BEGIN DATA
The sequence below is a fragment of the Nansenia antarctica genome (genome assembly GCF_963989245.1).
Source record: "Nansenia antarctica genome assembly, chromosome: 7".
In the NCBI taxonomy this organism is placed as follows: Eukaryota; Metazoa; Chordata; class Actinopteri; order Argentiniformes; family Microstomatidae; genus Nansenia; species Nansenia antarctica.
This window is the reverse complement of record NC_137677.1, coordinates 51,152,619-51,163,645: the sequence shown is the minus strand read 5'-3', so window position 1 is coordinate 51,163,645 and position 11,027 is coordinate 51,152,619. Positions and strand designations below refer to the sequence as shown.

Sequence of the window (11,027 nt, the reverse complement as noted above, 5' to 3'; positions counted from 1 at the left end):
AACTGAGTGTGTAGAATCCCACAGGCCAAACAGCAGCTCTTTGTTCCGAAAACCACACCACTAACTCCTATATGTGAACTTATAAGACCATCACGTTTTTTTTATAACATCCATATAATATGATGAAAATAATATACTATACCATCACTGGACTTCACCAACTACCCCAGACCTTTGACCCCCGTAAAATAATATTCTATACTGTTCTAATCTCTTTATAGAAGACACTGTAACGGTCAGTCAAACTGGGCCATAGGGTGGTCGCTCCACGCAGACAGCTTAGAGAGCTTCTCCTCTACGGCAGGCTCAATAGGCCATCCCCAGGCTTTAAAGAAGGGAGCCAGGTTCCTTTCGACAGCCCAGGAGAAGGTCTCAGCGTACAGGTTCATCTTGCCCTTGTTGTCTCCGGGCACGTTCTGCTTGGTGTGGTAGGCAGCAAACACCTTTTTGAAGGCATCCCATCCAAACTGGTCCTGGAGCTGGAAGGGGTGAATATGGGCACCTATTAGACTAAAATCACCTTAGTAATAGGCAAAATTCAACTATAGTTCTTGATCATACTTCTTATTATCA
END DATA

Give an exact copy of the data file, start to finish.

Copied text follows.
The sequence below is a fragment of the Nansenia antarctica genome (genome assembly GCF_963989245.1).
Source record: "Nansenia antarctica genome assembly, chromosome: 7".
In the NCBI taxonomy this organism is placed as follows: Eukaryota; Metazoa; Chordata; class Actinopteri; order Argentiniformes; family Microstomatidae; genus Nansenia; species Nansenia antarctica.
This window is the reverse complement of record NC_137677.1, coordinates 51,152,619-51,163,645: the sequence shown is the minus strand read 5'-3', so window position 1 is coordinate 51,163,645 and position 11,027 is coordinate 51,152,619. Positions and strand designations below refer to the sequence as shown.

Sequence of the window (11,027 nt, the reverse complement as noted above, 5' to 3'; positions counted from 1 at the left end):
AACTGAGTGTGTAGAATCCCACAGGCCAAACAGCAGCTCTTTGTTCCGAAAACCACACCACTAACTCCTATATGTGAACTTATAAGACCATCACGTTTTTTTTATAACATCCATATAATATGATGAAAATAATATACTATACCATCACTGGACTTCACCAACTACCCCAGACCTTTGACCCCCGTAAAATAATATTCTATACTGTTCTAATCTCTTTATAGAAGACACTGTAACGGTCAGTCAAACTGGGCCATAGGGTGGTCGCTCCACGCAGACAGCTTAGAGAGCTTCTCCTCTACGGCAGGCTCAATAGGCCATCCCCAGGCTTTAAAGAAGGGAGCCAGGTTCCTTTCGACAGCCCAGGAGAAGGTCTCAGCGTACAGGTTCATCTTGCCCTTGTTGTCTCCGGGCACGTTCTGCTTGGTGTGGTAGGCAGCAAACACCTTTTTGAAGGCATCCCATCCAAACTGGTCCTGGAGCTGGAAGGGGTGAATATGGGCACCTATTAGACTAAAATCACCTTAGTAATAGGCAAAATTCAACTATAGTTCTTGATCATACTTCTTATTATCA